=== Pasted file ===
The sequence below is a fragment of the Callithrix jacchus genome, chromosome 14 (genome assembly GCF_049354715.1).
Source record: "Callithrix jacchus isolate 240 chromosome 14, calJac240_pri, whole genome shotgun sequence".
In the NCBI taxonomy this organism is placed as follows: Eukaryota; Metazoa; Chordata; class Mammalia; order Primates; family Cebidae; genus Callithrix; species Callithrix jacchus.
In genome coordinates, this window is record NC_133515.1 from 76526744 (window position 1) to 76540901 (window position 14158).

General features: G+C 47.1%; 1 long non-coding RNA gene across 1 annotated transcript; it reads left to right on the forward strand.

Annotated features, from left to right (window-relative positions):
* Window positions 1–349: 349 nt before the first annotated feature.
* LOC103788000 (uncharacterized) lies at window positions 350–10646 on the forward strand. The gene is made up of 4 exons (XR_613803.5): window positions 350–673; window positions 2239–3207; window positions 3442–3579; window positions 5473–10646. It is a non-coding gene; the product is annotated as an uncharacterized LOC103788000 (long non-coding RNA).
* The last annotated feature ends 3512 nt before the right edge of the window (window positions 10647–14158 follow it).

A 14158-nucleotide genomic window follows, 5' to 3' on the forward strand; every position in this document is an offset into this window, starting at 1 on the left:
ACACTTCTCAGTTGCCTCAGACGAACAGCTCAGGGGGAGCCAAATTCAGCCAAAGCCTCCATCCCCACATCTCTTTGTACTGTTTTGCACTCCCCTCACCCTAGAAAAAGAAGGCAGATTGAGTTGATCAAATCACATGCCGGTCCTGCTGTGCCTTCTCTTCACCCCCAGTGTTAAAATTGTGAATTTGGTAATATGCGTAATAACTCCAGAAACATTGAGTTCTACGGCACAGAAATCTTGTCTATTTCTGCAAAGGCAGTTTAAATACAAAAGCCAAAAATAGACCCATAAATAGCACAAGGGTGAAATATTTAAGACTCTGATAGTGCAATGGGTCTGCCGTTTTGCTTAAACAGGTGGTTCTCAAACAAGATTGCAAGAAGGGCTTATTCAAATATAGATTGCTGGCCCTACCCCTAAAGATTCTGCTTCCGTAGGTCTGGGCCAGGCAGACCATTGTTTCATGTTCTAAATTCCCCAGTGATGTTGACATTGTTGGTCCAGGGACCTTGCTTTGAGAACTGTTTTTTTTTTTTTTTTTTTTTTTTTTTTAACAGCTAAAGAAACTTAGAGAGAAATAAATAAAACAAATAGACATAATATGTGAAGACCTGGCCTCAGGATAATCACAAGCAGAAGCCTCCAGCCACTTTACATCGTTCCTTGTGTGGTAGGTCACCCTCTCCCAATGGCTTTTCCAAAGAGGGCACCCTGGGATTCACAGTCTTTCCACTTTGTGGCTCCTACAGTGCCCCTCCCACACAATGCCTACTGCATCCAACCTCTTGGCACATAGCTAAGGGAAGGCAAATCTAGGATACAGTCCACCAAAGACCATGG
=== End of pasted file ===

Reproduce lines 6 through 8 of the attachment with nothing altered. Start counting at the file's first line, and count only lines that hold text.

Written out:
Annotated features, from left to right (window-relative positions):
* Window positions 1–349: 349 nt before the first annotated feature.
* LOC103788000 (uncharacterized) lies at window positions 350–10646 on the forward strand. The gene is made up of 4 exons (XR_613803.5): window positions 350–673; window positions 2239–3207; window positions 3442–3579; window positions 5473–10646. It is a non-coding gene; the product is annotated as an uncharacterized LOC103788000 (long non-coding RNA).